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Catrina North

Women Winemakers Shaping Maryland’s Wine Industry

Maryland’s Mighty Vanguard, Women Winemakers

March is women’s month.  Many organizations are hosting events to recognize women in the wine industry.  As recently as last week, Women of the Vine & Spirits Symposium Works for Advancement of Women in the Industry was held in Napa, California.  Over 700 women and men gather to tell the stories of women in the industry.

 

Women are making noticeable advances in winemaking although the industry is still predominately led by men. Largely because vineyards are owned and operated by men especially in Old World and traditional wine producing countries, like France and New Zealand. Progressive regions, like California, are reporting an increase of women in winemaking.  According to Wine Enthusiast Magazine 2016 article, “The 2015 graduating class from UC Davis’s enology and viticulture program was about half female, up from just one third in 1999.”  This is exciting news, but the same article reported the number of top winemaking jobs growth did not ascend as quickly.  The Women Winemakers of California Survey indicated “progress appears steady but slow” for ownership and lead winemakers.

 

Women Winemakers

 

Are Maryland women experiencing similar opportunities as the west coast?  To help me answer this question, I consulted Catrina North, Winemaker at Crow Farm and Vineyard (Kennedyville, MD).  Catrina answered a resounding “YES”.  That was not the answer I was expecting.  There over 70 wineries and vineyards in Maryland.  There are only four women who are lead winemakers in Maryland.  Old Westminster Winery, Port of Leonardtown Winery, and Knob Hall are the other vineyards in addition to Crow Farm and Vineyard.  Four out of 72 does not appear extremely promising.  How is this environment progressive?

 

Catrina North Credit: Pen Live

 

Catrina explained Maryland is a new wine region.  It is emerging, similar to how the New York’s Finger Lakes region was 10 years ago.  Maryland is shaping its own path. The industry is not confined by tradition or does not have regulations limiting what types of grapes can be planted.  Because of this, vineyard owners and winemakers are eager to try new and different vinifera to the region.  They are also exploring new planting techniques.  This brings Catrina back to why Maryland is as progressive as California.  With an environment that is welcoming to setting new rules, it also embraces more women in leadership.  Maryland has female vineyard owners, and women on winemakers’ staff.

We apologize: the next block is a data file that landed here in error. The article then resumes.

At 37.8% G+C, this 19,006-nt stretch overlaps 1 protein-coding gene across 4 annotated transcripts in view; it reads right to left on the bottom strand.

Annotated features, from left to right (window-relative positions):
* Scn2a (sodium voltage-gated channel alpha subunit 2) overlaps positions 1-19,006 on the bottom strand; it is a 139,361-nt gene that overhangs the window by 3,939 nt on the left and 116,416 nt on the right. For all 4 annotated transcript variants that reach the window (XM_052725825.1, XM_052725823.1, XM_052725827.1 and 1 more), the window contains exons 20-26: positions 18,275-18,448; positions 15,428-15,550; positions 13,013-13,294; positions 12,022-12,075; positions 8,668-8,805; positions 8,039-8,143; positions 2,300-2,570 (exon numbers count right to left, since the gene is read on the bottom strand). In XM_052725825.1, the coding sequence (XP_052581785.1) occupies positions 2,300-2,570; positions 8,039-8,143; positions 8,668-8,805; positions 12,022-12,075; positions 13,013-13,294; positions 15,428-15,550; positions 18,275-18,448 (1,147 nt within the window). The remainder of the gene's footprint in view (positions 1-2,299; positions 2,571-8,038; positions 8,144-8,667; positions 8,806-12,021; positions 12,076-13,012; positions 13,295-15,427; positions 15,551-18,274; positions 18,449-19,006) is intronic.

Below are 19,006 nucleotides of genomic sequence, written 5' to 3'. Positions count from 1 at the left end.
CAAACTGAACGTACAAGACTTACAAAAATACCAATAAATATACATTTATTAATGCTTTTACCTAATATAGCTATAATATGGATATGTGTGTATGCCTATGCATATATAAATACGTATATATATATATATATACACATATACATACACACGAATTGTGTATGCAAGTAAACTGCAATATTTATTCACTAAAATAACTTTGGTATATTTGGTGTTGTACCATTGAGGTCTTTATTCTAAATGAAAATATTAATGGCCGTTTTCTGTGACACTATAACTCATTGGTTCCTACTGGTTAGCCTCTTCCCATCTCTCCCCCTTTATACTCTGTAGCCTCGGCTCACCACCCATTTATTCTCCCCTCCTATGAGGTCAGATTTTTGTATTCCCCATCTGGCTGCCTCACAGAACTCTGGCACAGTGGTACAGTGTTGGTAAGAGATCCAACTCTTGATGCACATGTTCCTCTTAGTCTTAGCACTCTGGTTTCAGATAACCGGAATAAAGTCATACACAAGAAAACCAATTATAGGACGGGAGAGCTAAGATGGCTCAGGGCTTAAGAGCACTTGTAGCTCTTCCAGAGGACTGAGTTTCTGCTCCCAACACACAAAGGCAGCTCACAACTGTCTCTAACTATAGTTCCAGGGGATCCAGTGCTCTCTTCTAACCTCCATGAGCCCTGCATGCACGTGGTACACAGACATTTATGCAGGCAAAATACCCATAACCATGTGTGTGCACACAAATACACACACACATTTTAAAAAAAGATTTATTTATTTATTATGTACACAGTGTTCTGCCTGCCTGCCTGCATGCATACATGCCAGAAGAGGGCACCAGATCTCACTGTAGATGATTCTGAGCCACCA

Catrina’s baby face hides the fact she has been making wine for over 12 years.  She studied winemaking in Australia in 2006. She was one of four women out of a class of 100.  Her path to wine was direct. Unlike her male counterparts, who began careers in other industries and later pivoted to wine. Catrina’s career path began with studying the sciences to wine, similar to other female winemakers.  This is notable because women are entering the business very early in their careers.  Catrina and other women will have a longer and greater imprint on shaping the wine culture in Maryland.

 

This imprint is visible already.  Lisa Hinton, Old Westminster Winery winemaker, uses pétillant-naturel method for making sparkling wines.  Not a frequently used method in Maryland, but she is realizing success with it and trending in other markets.   Port of Leonardtown Winery’s winemaker, Lauren Zimmerman talents have been recognized at many national and international wine competitions.  Port of Leonardtown Winery as recently as this winter received several awards for its red wines at the East Meets West International Wine Competition.

 

Catrina enthusiasm for making wine is contagious.  It is inspired by Crow Vineyard’s wine club members and the great team she works with.  She is trying new techniques with the Vidal Blanc grape and I cannot wait to try it.  This spirit shared by others and is spreading across Maryland.  Thus, propelling the state to the forefront of the wine industry.

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